“We all know DeMarcus isn’t full speed,” Ryan said. “When he is, look out.”
Ware missed the rest of the preseason after tweaking his hamstring in the week leading into the second exhibition game against the Chargers. He finished with two sacks in the regular-season opener against the Giants, but was a limited participant in practice prior to the Seahawks game.
Ryan said the Cowboys will find out this week just how hampered Ware is by his hamstring.
“I know he’s improving,” Ryan said. “He’s working on it. When he’s full strength, I agree with you, he’s the best in the league, and he’s the best there ever was. But he’s still never gotten a sack when they run the football.”
In addition to his health, Ryan attributed Ware’s lack of sacks to the Seahawks’ propensity to use running back Marshawn Lynch. Seattle rushed 41 times and only threw 20 passes.
Whether or not he was limited, Ware still played and was credited with two solo tackles and six assists against the Seahawks. The Cowboys gave him eight solo tackles and five assists based on coaches’ film, his 13 total tying a career high.
Ryan said the Cowboys got away from their anticipated game plan after falling behind early. He said he plans to pressure the quarterback more, but wants to be more efficient than a junior varsity high school defense that sends a “blitzathon” at the opposing quarterback.
“I think we’re the fifth leading team at sacking the quarterback per pass attempt,” Ryan said. “We’re always up there because we do have great pressures, we do know when to pressure, we know how to pressure, we know how to attack protections.”
SOURCE: Rob Ryan press conference – Efficiency Over Stupidity
Rob Ryan talks about last weekends game against the Seahawks and what they need to do to improve this week.
To watch video, click on picture or HERE. Enjoy!
Rick Stroud and Stephen F. Holder discuss Demar Dotson’s promotion, Preston Parker’s release and what the Bucs must do to stop Tony Romo and the Cowboys.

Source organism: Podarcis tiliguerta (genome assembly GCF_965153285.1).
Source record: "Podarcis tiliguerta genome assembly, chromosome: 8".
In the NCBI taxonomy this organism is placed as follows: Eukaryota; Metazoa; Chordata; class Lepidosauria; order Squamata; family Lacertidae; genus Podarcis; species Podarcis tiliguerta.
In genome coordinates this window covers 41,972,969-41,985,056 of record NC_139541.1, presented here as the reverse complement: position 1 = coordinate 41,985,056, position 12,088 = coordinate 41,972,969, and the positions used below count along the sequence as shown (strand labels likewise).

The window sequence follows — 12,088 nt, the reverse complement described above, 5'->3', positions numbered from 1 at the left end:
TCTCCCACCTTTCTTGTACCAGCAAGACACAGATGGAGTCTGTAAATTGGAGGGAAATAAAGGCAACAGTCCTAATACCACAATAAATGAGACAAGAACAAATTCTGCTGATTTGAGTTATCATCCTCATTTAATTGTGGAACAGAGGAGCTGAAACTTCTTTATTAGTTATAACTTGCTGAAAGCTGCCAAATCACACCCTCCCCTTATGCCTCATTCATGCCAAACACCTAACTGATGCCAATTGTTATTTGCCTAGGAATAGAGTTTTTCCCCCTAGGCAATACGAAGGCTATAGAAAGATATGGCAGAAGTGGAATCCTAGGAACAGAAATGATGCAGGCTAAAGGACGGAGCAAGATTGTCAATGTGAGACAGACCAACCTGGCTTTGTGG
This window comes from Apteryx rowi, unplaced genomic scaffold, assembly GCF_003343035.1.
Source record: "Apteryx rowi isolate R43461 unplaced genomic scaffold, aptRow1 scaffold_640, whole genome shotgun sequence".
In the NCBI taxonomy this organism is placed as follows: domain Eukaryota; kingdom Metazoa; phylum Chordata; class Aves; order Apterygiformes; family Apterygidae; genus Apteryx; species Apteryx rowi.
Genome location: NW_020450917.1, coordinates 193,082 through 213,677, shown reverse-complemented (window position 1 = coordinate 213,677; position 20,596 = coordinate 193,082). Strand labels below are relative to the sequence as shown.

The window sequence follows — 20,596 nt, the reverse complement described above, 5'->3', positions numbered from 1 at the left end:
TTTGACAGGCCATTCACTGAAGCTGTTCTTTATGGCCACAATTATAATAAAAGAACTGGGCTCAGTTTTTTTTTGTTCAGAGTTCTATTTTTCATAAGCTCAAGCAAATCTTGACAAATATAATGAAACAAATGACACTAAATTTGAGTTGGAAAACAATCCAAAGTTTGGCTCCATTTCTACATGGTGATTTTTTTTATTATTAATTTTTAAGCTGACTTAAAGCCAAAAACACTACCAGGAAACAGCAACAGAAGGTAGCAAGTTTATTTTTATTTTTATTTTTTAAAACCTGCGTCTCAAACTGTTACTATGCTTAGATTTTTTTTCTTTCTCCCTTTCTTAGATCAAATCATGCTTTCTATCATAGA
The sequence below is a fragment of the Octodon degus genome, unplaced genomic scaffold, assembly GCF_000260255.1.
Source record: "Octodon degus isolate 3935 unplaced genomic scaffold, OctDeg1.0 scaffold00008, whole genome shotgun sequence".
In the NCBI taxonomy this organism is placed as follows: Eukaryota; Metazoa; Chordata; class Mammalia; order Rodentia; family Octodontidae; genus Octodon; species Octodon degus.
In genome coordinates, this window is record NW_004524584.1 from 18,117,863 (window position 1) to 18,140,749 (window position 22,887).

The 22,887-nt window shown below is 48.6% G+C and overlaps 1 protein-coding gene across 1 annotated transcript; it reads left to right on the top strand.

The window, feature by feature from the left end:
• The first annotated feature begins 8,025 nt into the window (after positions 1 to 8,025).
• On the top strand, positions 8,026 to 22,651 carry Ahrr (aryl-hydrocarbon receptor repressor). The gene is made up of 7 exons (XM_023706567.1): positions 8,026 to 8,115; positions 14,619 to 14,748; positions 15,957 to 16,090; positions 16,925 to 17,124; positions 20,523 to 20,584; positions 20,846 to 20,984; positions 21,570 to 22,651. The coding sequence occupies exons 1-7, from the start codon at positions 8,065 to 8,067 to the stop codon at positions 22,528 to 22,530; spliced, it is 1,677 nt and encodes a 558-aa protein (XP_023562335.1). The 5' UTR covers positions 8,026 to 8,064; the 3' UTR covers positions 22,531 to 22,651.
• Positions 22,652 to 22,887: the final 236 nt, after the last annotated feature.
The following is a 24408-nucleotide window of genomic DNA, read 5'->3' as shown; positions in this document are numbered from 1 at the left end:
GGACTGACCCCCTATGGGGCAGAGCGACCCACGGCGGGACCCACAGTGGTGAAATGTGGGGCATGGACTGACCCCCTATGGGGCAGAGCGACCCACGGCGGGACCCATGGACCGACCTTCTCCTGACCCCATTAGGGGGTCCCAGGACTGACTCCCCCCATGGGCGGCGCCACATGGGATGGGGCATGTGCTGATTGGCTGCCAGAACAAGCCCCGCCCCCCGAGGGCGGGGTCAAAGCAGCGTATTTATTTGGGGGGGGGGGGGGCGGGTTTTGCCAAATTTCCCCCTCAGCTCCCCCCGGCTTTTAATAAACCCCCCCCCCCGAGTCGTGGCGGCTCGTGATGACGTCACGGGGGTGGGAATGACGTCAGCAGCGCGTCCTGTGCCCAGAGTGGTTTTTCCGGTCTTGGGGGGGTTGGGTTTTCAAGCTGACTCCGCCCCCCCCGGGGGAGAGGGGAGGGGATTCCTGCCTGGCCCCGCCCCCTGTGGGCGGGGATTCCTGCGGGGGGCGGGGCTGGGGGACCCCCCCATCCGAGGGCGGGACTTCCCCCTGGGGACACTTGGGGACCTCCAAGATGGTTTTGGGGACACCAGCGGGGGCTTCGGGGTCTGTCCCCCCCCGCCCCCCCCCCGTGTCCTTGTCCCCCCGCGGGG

ALTERNATE LINK: Click HERE to watch the short video
IRVING, Texas – In an attempt to bolster the special teams units for Sunday’s game with the Bucs, the Dallas Cowboys have signed first-year linebacker Orie Lemon from the practice squad.
Lemon will be active Sunday against Tampa Bay, making his NFL debut as he is expected to play on most special teams units. Lemon, who spent all of last year on the practice squad, led the Cowboys with three special teams tackles during the preseason. He also had an interception for a touchdown in the preseason finale against Miami.
Lemon will likely assume a lot of the special teams duties held by Alex Albright, who is out this week with a stinger injury.
To make room for Lemon, the Cowboys waived cornerback/safety Mario Butler, who like Lemon, was also on the practice squad in 2011. Butler was on the 53-man roster for the first two games this year, and active in the season opener against the Giants.
He was expected to play some this week with Gerald Sensabaugh (calf) doubtful for the Bucs game and Barry Church (quad) also banged up. But it appears the Cowboys will go an alternate route for some backup safety help. Cornerbacks Brandon Carr, Mike Jenkins and Orlando Scandrick have all received some work at safety this week in a nickel package and could provide some depth if needed.
Butler is still practice-squad eligible and it’s likely the Cowboys will try to bring him back on the eight-man squad.
Like Lemon, another linebacker expected to make his NFL debut on Sunday is fourth-round pick Kyle Wilber, who has been inactive the first two weeks. Wilber had a broken thumb that required surgery and now a soft cast.